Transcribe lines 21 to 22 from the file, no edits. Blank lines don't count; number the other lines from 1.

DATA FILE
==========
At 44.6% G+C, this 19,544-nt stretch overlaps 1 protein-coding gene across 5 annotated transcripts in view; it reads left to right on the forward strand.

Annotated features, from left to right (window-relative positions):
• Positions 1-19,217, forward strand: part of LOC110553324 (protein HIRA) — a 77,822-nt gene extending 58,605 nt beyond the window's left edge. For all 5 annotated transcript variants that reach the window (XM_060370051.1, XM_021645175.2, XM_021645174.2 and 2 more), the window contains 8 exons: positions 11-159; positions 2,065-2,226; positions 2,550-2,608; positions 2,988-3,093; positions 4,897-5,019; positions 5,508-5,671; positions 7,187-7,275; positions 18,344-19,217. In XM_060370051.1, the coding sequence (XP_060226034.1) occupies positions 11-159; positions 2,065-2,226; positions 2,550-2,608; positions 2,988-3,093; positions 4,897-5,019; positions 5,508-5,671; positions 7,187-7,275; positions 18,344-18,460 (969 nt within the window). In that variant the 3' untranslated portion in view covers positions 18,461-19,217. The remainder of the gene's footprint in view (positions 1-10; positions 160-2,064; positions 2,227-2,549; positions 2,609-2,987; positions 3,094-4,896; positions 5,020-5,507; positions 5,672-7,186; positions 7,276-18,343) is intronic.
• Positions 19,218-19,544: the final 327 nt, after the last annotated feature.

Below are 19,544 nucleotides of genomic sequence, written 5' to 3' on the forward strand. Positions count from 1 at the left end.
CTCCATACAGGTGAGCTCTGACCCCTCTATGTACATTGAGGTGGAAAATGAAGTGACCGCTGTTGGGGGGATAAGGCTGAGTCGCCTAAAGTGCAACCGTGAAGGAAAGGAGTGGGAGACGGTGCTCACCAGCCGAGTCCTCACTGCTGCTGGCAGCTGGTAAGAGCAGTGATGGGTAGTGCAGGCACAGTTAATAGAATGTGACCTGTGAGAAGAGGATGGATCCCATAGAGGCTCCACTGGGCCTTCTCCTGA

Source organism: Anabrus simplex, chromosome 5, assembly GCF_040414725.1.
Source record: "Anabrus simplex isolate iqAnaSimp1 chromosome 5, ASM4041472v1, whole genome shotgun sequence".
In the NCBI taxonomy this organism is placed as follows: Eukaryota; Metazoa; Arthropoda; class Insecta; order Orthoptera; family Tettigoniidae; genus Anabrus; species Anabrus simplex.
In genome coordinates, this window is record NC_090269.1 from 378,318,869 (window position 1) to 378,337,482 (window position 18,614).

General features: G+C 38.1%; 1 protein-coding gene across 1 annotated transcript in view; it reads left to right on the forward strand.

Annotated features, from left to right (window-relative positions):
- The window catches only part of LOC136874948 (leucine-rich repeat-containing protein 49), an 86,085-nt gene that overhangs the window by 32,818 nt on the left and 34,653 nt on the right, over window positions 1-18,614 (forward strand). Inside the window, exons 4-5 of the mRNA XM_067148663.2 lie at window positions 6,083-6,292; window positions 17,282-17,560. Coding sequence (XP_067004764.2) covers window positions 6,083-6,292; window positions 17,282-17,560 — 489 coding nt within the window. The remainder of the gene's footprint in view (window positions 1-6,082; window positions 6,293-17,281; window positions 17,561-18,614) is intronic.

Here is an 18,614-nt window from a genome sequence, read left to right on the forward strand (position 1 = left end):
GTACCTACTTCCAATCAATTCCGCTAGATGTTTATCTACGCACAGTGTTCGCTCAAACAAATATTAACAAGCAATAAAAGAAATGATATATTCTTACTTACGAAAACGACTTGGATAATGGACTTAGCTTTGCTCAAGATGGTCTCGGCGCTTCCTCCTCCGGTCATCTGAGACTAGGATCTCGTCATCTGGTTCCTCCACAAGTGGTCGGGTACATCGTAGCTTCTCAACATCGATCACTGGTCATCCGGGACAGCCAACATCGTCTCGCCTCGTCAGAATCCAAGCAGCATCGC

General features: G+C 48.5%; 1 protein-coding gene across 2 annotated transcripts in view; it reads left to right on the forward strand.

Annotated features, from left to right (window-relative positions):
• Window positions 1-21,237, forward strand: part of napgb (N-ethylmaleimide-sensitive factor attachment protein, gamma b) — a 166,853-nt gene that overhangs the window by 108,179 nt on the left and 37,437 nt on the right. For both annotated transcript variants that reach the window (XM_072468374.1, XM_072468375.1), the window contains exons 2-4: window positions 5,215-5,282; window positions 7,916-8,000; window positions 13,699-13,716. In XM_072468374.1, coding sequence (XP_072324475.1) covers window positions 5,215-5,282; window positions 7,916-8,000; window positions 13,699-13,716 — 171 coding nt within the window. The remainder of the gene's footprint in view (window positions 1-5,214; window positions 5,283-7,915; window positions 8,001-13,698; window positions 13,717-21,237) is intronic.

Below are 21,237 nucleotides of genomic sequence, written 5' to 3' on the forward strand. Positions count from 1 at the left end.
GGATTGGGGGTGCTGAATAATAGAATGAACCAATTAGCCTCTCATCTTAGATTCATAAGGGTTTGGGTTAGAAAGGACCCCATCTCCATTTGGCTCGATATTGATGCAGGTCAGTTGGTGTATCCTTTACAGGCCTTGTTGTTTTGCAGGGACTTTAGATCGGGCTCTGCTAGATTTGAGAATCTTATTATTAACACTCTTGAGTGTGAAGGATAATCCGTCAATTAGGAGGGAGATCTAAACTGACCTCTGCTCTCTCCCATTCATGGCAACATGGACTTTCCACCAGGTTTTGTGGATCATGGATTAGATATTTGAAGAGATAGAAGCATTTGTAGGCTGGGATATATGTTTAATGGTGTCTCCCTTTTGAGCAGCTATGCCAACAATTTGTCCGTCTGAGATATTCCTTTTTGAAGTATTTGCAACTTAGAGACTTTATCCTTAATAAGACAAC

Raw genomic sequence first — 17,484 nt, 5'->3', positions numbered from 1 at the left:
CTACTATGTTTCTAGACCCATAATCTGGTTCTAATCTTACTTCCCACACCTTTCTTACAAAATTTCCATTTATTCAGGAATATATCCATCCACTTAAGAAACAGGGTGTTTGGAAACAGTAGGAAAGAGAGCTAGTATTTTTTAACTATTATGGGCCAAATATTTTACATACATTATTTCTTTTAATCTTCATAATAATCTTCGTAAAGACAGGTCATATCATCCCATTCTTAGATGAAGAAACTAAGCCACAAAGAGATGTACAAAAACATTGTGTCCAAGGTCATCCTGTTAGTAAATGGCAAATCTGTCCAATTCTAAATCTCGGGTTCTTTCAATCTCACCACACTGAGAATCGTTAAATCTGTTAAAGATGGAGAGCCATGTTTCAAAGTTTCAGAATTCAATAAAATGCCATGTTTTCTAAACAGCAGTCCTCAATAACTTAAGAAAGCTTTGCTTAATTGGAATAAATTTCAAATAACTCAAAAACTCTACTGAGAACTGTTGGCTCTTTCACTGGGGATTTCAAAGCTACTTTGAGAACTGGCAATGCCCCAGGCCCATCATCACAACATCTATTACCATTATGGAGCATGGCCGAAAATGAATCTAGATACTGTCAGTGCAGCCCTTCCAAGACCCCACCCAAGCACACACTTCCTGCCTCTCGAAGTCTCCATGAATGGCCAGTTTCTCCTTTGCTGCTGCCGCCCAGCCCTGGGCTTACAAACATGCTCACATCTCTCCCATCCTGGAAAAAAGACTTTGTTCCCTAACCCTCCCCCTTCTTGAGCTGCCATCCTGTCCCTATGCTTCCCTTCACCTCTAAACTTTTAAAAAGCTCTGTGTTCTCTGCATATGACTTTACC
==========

Raw genomic sequence first — 17,484 nt, 5'->3', positions numbered from 1 at the left:
CTACTATGTTTCTAGACCCATAATCTGGTTCTAATCTTACTTCCCACACCTTTCTTACAAAATTTCCATTTATTCAGGAATATATCCATCCACTTAAGAAACAGGGTGTTTGGAAACAGTAGGAAAGAGAGCTAGTATTTTTTAACTATTATGGGCCAAATATTTTACATACATTATTTCTTTTAATCTTCATAATAATCTTCGTAAAGACAGGTCATATCATCCCATTCTTAGATGAAGAAACTAAGCCACAAAGAGATGTACAAAAACATTGTGTCCAAGGTCATCCTGTTAGTAAATGGCAAATCTGTCCAATTCTAAATCTCGGGTTCTTTCAATCTCACCACACTGAGAATCGTTAAATCTGTTAAAGATGGAGAGCCATGTTTCAAAGTTTCAGAATTCAATAAAATGCCATGTTTTCTAAACAGCAGTCCTCAATAACTTAAGAAAGCTTTGCTTAATTGGAATAAATTTCAAATAACTCAAAAACTCTACTGAGAACTGTTGGCTCTTTCACTGGGGATTTCAAAGCTACTTTGAGAACTGGCAATGCCCCAGGCCCATCATCACAACATCTATTACCATTATGGAGCATGGCCGAAAATGAATCTAGATACTGTCAGTGCAGCCCTTCCAAGACCCCACCCAAGCACACACTTCCTGCCTCTCGAAGTCTCCATGAATGGCCAGTTTCTCCTTTGCTGCTGCCGCCCAGCCCTGGGCTTACAAACATGCTCACATCTCTCCCATCCTGGAAAAAAGACTTTGTTCCCTAACCCTCCCCCTTCTTGAGCTGCCATCCTGTCCCTATGCTTCCCTTCACCTCTAAACTTTTAAAAAGCTCTGTGTTCTCTGCATATGACTTTACC